(0.104)(0.092)
Year effectsyesyesyes
Observations1491491457474
R20.06910.3540.3830.1790.649
Adj. R20.04990.1690.1990.1320.390
Dependent variable: Real consumption growth in the 3 years following an event. Explanatory variables: Lagged real cons. growth: calculated over the 3 years preceeding an event; Δ Current account, Δ investment (total, fixed, government, private): change in GDP share from beginning of a current account episode. Robust standard errors in parentheses.*** p<0.01, ** p<0.05, * p<0.1
Dependent variable: Real consumption growth in the 3 years following an event. Explanatory variables: Lagged real cons. growth: calculated over the 3 years preceeding an event; Δ Current account, Δ investment (total, fixed, government, private): change in GDP share from beginning of a current account episode. Robust standard errors in parentheses.*** p<0.01, ** p<0.05, * p<0.1

This is robust to the inclusion of year effects, which control for worldwide economic conditions. The coefficient of the change in the current account deficit has the expected sign, as a stronger current account is followed by higher growth, but is not statistically significant in this and most other specification. Regression (3) replaces total by fixed investment, which yields an even stronger positive impact on post-peak real consumption growth. Regressions (4) and (5) split fixed investment into a government and a private share. The result is that only private investment has a significant impact on real consumption growth, which could indicate that public investment is more likely to be wasted or otherwise not contributing to enhancing the productive capacity. The result, however, does not survive the inclusion of year effects, which may be partly due to the reduced sample size.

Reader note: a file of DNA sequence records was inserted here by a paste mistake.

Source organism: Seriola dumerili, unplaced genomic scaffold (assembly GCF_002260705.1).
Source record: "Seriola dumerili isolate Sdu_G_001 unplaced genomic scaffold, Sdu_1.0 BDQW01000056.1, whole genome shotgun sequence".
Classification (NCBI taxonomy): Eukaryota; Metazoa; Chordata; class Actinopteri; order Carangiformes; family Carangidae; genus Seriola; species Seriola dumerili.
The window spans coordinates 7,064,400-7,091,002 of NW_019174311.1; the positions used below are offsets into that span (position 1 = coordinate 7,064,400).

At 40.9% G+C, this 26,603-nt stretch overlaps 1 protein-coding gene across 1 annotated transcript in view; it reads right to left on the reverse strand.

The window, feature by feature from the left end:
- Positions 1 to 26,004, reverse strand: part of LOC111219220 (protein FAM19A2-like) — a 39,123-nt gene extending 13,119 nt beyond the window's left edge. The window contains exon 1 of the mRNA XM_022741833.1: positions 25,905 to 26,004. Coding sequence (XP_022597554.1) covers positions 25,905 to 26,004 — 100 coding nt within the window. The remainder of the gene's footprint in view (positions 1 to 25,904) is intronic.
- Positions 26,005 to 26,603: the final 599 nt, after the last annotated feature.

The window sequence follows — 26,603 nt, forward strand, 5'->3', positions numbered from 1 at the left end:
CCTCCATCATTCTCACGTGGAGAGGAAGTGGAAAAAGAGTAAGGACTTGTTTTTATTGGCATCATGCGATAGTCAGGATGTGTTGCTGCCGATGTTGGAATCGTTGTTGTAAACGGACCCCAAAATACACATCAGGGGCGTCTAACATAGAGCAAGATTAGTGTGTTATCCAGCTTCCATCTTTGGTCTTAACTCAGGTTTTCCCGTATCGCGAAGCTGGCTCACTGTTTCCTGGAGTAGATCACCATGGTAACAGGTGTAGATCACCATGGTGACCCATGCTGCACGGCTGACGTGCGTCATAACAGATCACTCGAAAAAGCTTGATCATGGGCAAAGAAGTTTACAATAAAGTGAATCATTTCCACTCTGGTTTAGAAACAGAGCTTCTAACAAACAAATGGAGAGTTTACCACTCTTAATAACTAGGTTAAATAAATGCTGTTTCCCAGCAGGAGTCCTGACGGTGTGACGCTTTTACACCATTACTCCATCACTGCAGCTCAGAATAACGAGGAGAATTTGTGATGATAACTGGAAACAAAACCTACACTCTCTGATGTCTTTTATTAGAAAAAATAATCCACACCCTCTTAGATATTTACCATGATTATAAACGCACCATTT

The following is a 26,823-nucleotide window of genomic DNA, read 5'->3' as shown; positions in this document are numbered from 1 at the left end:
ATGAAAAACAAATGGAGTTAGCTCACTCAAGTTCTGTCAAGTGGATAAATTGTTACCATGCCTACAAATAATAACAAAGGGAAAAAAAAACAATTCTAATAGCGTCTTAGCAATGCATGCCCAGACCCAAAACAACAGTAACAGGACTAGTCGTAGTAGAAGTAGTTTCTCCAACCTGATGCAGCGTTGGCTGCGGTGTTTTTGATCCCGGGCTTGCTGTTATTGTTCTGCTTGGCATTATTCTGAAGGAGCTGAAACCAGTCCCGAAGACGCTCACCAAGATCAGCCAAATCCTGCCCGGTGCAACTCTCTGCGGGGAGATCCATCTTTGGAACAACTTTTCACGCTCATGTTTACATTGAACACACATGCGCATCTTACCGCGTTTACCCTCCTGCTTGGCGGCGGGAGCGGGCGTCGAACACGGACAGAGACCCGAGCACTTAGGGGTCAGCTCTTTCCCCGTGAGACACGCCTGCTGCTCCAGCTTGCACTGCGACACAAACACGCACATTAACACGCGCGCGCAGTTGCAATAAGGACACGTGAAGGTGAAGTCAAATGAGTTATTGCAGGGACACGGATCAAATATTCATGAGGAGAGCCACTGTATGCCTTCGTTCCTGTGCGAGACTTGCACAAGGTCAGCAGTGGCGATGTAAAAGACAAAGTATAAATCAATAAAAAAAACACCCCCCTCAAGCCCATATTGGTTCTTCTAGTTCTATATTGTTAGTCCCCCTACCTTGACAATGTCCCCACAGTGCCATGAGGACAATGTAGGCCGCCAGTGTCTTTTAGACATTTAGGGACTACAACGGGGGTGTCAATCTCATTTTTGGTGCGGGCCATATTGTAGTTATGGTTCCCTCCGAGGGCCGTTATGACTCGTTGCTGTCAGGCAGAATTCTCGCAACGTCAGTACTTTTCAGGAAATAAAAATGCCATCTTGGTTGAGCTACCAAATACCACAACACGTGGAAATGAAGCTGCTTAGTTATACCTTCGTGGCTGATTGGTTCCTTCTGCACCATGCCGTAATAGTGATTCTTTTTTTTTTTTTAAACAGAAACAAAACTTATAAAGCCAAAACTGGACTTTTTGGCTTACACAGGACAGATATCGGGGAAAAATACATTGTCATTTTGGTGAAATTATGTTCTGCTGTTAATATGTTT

Next we consider total economic growth. There a positive impact of investment may still be expected, but it could be less strong, because a collapse of investment may also have a negative impact in the short term, unless all investment goods were imported or the economy is very flexible. Results are shown in Table 5.

Table 5:Real growth following a current account deficit peak
Dep. Variable

Estimation
(1)(2)(3)(4)(5)(6)(7)
3-year real growth

Least squares with robust s.e.
Dummy: 3-year real growth < 2.5%

Probit
Lagged real

growth
0.229**0.252**0.231**
(0.101)(0.109)(0.108)
Δ current

account
0.0100.0050.0080.0610.244−0.0640.174
(0.009)(0.010)(0.010)(0.631)(0.789)(0.616)(0.745)
Δ Investment0.0480.029−1.675*−2.440*
(0.045)(0.032)(0.992)(1.328)
Δ Fixed

Investment
0.059−1.894*−2.432*
(0.036)(1.071)(1.402)
Year effectsyesyesyesyes
Observations149149145229221222212
R20.06910.3540.383
Adj. R20.04990.1690.199
Explanatory variables: Lagged real cons. growth: calculated over the 3 years preceeding an event; Δ Current account, Δ investment (total, fixed, government, private): change in GDP share from beginning of a current account episode. Standard errors in parentheses.*** p<0.01, ** p<0.05, * p<0.1